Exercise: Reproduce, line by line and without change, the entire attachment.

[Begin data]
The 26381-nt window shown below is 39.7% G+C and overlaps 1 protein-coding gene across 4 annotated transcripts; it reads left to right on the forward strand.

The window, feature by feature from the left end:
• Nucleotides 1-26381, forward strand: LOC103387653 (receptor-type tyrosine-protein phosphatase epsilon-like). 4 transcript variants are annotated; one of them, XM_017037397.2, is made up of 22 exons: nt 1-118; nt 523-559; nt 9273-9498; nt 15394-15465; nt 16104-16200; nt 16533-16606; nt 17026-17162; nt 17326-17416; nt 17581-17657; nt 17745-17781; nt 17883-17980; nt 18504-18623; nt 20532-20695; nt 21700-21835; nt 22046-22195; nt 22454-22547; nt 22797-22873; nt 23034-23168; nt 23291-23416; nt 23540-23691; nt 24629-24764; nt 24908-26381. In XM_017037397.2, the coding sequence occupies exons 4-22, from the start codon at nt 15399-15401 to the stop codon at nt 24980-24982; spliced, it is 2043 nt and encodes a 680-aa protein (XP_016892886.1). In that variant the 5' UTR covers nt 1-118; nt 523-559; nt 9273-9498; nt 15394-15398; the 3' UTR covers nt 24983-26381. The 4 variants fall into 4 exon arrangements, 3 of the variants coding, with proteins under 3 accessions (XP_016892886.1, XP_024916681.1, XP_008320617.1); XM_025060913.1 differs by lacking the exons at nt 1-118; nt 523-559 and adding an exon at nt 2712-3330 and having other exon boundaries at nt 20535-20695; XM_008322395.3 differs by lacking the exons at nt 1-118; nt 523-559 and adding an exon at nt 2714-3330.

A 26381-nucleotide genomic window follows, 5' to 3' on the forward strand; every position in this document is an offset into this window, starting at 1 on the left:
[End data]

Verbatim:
The 26381-nt window shown below is 39.7% G+C and overlaps 1 protein-coding gene across 4 annotated transcripts; it reads left to right on the forward strand.

The window, feature by feature from the left end:
• Nucleotides 1-26381, forward strand: LOC103387653 (receptor-type tyrosine-protein phosphatase epsilon-like). 4 transcript variants are annotated; one of them, XM_017037397.2, is made up of 22 exons: nt 1-118; nt 523-559; nt 9273-9498; nt 15394-15465; nt 16104-16200; nt 16533-16606; nt 17026-17162; nt 17326-17416; nt 17581-17657; nt 17745-17781; nt 17883-17980; nt 18504-18623; nt 20532-20695; nt 21700-21835; nt 22046-22195; nt 22454-22547; nt 22797-22873; nt 23034-23168; nt 23291-23416; nt 23540-23691; nt 24629-24764; nt 24908-26381. In XM_017037397.2, the coding sequence occupies exons 4-22, from the start codon at nt 15399-15401 to the stop codon at nt 24980-24982; spliced, it is 2043 nt and encodes a 680-aa protein (XP_016892886.1). In that variant the 5' UTR covers nt 1-118; nt 523-559; nt 9273-9498; nt 15394-15398; the 3' UTR covers nt 24983-26381. The 4 variants fall into 4 exon arrangements, 3 of the variants coding, with proteins under 3 accessions (XP_016892886.1, XP_024916681.1, XP_008320617.1); XM_025060913.1 differs by lacking the exons at nt 1-118; nt 523-559 and adding an exon at nt 2712-3330 and having other exon boundaries at nt 20535-20695; XM_008322395.3 differs by lacking the exons at nt 1-118; nt 523-559 and adding an exon at nt 2714-3330.

A 26381-nucleotide genomic window follows, 5' to 3' on the forward strand; every position in this document is an offset into this window, starting at 1 on the left: